• $\begingroup$ How serious is the apocalypse? Right now if civilization fell apart, there would still be guns, gun parts, ammunition, and ammunition components all over the world for decades. Reusing existing calibers would make sense if, for example, they happened to have a truckload of brass cases or barrel blanks for a specific caliber. $\endgroup$ – Deolater Apr 28 '17 at 13:08
  • $\begingroup$ Hum, Calibers .... It is just a word used to label a Standard. No one is required to adhere to them now, in the past or the future. People adhere to them because they want to have access to the groups that use that/those standards. Should your Future World choose to NOT adhere to these standards and the Word Calibers, you just create a new word and a new standard that does exactly the same thing. $\endgroup$ – Enigma Maitreya Apr 28 '17 at 13:12
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You need to determine where you story is set: America, Europe, Asia? This determines your caliber because there are machines to produce 5,56, 9mm, or 7,62 that are most common to find. The caliber then determines your weapons. It's better to have guns and rifles that can use the ammo you produce.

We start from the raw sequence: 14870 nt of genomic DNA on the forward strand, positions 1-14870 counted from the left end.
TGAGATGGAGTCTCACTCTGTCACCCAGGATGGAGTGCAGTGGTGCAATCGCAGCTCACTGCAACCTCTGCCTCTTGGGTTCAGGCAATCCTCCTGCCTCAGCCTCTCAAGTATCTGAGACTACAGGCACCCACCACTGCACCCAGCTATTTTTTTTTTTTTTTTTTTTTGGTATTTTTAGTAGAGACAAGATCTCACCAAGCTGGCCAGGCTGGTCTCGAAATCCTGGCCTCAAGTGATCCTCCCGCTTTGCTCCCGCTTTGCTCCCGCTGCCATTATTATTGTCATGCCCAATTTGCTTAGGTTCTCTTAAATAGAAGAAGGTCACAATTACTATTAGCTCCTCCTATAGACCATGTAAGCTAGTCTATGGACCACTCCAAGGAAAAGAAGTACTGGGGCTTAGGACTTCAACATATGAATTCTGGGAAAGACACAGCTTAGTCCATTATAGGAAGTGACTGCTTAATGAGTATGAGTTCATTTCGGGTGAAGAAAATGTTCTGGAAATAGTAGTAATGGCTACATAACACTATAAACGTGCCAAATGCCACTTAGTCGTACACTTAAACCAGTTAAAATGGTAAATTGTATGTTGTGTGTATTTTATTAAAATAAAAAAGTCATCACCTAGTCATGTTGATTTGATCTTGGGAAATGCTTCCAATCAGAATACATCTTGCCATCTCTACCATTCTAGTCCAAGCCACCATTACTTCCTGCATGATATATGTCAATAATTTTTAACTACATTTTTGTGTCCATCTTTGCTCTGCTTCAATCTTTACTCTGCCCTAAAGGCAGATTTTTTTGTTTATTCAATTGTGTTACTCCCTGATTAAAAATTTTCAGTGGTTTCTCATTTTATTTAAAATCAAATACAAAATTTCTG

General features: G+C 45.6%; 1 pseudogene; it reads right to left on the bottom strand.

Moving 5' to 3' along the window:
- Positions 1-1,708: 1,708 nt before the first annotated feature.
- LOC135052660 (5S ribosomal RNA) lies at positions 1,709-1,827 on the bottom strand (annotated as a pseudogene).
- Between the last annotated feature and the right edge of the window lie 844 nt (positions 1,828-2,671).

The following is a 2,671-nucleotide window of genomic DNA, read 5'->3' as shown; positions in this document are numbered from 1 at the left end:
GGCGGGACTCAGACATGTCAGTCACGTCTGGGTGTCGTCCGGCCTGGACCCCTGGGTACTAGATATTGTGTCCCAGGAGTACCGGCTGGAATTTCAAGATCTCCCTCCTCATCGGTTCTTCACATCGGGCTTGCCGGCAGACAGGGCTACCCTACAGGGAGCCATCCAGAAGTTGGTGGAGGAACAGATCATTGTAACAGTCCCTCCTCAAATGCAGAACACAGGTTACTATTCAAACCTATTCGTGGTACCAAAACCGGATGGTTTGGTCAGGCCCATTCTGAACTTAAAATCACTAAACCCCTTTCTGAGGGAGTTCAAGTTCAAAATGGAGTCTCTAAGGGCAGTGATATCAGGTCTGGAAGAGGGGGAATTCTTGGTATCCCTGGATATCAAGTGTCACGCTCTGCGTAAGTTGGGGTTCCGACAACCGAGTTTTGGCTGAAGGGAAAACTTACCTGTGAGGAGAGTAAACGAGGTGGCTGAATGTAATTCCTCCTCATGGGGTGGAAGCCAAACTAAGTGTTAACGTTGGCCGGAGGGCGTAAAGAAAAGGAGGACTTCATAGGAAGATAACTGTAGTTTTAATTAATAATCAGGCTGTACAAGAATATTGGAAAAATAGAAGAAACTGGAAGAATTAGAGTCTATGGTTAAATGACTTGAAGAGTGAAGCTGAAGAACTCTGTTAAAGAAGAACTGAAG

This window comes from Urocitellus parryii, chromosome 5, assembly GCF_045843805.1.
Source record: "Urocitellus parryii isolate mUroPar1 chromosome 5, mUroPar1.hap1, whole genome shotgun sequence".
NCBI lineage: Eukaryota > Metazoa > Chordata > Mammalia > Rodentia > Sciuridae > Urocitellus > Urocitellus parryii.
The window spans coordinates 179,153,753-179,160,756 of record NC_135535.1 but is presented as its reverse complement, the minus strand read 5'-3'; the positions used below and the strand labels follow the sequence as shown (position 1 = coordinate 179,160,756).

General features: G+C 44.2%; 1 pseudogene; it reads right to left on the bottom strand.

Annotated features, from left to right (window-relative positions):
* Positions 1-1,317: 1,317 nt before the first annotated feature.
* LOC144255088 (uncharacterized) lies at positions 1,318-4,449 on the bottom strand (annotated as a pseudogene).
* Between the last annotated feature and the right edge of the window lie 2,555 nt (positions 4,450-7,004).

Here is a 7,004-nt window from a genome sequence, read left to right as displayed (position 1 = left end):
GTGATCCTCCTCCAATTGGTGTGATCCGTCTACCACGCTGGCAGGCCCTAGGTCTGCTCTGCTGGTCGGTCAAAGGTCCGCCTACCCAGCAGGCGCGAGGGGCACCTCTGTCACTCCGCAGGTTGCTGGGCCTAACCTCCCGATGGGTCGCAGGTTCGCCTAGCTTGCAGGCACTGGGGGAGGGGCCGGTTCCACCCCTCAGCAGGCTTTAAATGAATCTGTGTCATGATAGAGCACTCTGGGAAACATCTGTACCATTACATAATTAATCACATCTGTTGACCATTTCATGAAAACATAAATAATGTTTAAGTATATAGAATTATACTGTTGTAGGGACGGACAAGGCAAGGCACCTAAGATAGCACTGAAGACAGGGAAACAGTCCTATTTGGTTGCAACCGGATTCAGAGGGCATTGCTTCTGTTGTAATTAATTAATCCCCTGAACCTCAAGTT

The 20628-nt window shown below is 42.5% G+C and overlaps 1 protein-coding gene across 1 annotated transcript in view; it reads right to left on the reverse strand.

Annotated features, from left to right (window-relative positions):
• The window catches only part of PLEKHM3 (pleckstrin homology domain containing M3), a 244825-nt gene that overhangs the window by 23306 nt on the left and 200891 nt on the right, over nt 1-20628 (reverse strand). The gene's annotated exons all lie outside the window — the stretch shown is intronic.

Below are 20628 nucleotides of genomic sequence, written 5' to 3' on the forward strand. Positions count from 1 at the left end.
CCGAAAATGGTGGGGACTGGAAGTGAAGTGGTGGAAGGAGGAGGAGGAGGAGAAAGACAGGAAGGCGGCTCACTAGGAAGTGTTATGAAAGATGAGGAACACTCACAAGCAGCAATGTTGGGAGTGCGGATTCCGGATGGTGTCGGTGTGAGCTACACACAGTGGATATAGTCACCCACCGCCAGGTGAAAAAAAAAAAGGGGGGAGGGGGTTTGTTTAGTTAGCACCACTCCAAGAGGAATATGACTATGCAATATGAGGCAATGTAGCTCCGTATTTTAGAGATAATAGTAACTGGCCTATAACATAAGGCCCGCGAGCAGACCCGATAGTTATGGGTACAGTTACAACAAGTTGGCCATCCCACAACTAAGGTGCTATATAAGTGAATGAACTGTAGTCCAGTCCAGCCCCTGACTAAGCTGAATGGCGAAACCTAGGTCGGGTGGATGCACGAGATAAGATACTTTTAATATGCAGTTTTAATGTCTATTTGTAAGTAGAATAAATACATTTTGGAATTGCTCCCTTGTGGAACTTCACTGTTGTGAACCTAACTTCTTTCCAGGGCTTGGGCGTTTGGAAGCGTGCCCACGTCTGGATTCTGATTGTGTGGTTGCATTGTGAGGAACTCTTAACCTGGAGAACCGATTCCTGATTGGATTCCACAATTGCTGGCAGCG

And forget the, "Oooh it's the apocalypse, we magically have only scraps of 150 year old knowledge (that have been running through these 150 years.)" It's bad and rubbish. Making a gun is as simple as putting a spring with a needle on a stick. My grandfather's brother lost an ear that way when he built his own rifle for a 9mm he found after the Germans left.

If you have a metal press and a sheet of metal you can make a gun.

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    $\begingroup$ Your argument for how easy it is to make a gun is that your great uncle lost his ear trying to make a gun? That's not the best argument... $\endgroup$ – Azuaron Apr 28 '17 at 12:51
  • $\begingroup$ He was 7 or 8 years old back then. I have a little hope in humans but I think a tad older person could do it without losing any parts of their body. $\endgroup$ – SZCZERZO KŁY Apr 28 '17 at 12:55
  • $\begingroup$ Making a homemade gun for existing ammo is easy. This one kid on youtube has made all sorts of stuff of varying sophistication. Here's an example youtube.com/watch?v=NVhceWZiYPQ Making high quality ammo from scratch is a different game entirely. $\endgroup$ – Deolater Apr 28 '17 at 13:06
  • $\begingroup$ Making a homemade gun for homemade ammo is also very easy. And we are talking some sort of industrialization. I don't like the idea of "reverse engineering". You would rather start from something like XVII century ammo and then just do a quick research how much you can jump ahead. $\endgroup$ – SZCZERZO KŁY Apr 28 '17 at 13:31